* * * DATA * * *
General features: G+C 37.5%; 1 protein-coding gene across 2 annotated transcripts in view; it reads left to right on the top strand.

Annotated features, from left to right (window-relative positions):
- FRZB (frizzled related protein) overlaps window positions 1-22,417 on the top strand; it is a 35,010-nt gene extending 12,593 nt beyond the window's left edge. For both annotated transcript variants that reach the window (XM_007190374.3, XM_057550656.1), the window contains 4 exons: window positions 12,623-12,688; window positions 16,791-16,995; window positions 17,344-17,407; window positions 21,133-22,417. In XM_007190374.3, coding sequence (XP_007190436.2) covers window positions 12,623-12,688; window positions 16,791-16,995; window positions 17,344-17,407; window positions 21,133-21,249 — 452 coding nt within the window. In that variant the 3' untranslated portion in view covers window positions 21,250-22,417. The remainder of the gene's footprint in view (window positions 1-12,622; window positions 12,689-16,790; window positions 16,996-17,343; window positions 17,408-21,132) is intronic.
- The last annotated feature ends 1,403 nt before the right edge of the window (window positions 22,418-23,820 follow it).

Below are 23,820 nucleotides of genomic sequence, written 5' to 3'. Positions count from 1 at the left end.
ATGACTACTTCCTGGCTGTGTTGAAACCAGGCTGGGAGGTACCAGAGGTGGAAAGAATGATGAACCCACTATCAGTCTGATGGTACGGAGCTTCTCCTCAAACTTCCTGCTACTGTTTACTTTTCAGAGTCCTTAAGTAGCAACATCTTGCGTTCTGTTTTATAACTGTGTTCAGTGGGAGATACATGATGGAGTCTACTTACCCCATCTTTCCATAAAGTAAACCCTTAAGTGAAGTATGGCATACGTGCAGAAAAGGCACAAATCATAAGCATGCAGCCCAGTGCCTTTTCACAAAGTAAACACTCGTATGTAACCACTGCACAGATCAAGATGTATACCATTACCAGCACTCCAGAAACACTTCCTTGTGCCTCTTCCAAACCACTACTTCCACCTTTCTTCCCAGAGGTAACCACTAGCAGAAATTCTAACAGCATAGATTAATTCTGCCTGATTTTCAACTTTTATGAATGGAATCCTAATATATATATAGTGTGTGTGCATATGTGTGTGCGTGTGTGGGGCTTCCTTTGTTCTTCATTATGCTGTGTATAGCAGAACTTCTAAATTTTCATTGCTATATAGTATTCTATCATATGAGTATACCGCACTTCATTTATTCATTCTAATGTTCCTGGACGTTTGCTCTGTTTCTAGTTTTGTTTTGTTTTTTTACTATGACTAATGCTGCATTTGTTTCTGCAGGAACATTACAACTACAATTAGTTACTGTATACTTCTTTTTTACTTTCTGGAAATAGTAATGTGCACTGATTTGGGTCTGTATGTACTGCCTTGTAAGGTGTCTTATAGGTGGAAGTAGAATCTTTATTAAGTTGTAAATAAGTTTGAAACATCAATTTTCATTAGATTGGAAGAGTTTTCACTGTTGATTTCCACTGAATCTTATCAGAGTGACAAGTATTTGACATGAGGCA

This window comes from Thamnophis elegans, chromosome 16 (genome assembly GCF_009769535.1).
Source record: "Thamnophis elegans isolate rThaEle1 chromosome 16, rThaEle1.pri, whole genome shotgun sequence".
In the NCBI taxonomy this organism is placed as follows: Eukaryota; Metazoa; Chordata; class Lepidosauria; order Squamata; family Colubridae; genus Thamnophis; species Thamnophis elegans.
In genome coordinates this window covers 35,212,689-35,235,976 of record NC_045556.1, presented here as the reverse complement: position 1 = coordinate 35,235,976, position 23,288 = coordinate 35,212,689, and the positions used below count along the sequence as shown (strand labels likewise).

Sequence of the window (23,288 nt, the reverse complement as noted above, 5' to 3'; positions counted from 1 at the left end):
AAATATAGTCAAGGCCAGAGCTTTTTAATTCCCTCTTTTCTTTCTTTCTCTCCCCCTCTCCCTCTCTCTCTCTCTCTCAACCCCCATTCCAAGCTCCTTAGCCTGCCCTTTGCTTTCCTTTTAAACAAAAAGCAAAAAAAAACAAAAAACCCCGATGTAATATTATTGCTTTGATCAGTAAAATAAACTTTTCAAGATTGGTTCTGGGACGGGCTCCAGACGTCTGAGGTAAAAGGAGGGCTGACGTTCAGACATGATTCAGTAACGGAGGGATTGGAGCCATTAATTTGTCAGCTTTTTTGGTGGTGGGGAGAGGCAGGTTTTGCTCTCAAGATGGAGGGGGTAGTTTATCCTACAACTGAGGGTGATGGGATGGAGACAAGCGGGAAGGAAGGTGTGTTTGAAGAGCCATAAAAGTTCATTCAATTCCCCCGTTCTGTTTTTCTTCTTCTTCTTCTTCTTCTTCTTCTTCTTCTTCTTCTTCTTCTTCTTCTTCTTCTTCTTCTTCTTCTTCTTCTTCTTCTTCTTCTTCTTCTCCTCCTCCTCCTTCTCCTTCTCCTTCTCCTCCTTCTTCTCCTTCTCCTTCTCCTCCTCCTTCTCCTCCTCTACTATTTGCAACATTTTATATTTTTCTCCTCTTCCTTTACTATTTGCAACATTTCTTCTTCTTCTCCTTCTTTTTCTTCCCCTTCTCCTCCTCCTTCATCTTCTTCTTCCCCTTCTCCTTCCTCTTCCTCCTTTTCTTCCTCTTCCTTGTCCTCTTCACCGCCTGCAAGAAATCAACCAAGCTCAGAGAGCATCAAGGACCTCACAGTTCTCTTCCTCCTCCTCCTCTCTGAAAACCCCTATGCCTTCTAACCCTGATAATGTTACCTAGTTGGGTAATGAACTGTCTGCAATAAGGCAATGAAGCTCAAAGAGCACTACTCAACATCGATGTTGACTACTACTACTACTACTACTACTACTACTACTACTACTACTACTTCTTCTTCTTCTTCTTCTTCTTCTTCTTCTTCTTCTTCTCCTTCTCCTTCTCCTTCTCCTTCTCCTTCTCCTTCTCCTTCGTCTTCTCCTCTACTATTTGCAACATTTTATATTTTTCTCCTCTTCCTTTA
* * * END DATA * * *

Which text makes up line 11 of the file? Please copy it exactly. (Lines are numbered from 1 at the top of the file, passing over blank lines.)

Sequence of the window (23,288 nt, the reverse complement as noted above, 5' to 3'; positions counted from 1 at the left end):